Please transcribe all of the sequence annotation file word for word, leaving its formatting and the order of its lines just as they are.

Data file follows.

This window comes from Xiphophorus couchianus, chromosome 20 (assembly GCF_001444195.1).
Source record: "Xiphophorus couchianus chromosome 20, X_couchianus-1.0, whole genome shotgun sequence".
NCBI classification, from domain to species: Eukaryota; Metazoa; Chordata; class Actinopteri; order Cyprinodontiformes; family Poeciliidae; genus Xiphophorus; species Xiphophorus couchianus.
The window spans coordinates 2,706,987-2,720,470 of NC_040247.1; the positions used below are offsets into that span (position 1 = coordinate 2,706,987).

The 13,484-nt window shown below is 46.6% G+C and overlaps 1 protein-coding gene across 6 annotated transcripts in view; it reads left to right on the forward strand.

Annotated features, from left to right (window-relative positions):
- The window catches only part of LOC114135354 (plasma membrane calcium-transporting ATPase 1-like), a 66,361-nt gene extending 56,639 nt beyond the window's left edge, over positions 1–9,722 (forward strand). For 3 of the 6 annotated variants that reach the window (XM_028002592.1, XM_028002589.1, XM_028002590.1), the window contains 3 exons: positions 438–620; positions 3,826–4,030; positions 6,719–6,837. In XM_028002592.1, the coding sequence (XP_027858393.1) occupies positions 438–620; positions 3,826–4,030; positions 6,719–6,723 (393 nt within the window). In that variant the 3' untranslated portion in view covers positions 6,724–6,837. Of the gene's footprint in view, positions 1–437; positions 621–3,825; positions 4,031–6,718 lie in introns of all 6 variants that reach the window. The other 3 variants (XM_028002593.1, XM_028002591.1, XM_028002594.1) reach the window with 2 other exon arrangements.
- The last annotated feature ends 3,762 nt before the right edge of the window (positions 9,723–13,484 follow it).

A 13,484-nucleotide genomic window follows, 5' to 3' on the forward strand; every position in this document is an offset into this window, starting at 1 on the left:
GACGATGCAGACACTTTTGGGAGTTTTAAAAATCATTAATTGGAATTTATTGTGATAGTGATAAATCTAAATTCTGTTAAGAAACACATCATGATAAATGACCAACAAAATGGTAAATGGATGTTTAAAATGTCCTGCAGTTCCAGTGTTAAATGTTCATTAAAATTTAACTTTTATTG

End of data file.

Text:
This window comes from Xiphophorus couchianus, chromosome 20 (assembly GCF_001444195.1).
Source record: "Xiphophorus couchianus chromosome 20, X_couchianus-1.0, whole genome shotgun sequence".
NCBI classification, from domain to species: Eukaryota; Metazoa; Chordata; class Actinopteri; order Cyprinodontiformes; family Poeciliidae; genus Xiphophorus; species Xiphophorus couchianus.
The window spans coordinates 2,706,987-2,720,470 of NC_040247.1; the positions used below are offsets into that span (position 1 = coordinate 2,706,987).

The 13,484-nt window shown below is 46.6% G+C and overlaps 1 protein-coding gene across 6 annotated transcripts in view; it reads left to right on the forward strand.

Annotated features, from left to right (window-relative positions):
- The window catches only part of LOC114135354 (plasma membrane calcium-transporting ATPase 1-like), a 66,361-nt gene extending 56,639 nt beyond the window's left edge, over positions 1–9,722 (forward strand). For 3 of the 6 annotated variants that reach the window (XM_028002592.1, XM_028002589.1, XM_028002590.1), the window contains 3 exons: positions 438–620; positions 3,826–4,030; positions 6,719–6,837. In XM_028002592.1, the coding sequence (XP_027858393.1) occupies positions 438–620; positions 3,826–4,030; positions 6,719–6,723 (393 nt within the window). In that variant the 3' untranslated portion in view covers positions 6,724–6,837. Of the gene's footprint in view, positions 1–437; positions 621–3,825; positions 4,031–6,718 lie in introns of all 6 variants that reach the window. The other 3 variants (XM_028002593.1, XM_028002591.1, XM_028002594.1) reach the window with 2 other exon arrangements.
- The last annotated feature ends 3,762 nt before the right edge of the window (positions 9,723–13,484 follow it).

A 13,484-nucleotide genomic window follows, 5' to 3' on the forward strand; every position in this document is an offset into this window, starting at 1 on the left:
GACGATGCAGACACTTTTGGGAGTTTTAAAAATCATTAATTGGAATTTATTGTGATAGTGATAAATCTAAATTCTGTTAAGAAACACATCATGATAAATGACCAACAAAATGGTAAATGGATGTTTAAAATGTCCTGCAGTTCCAGTGTTAAATGTTCATTAAAATTTAACTTTTATTG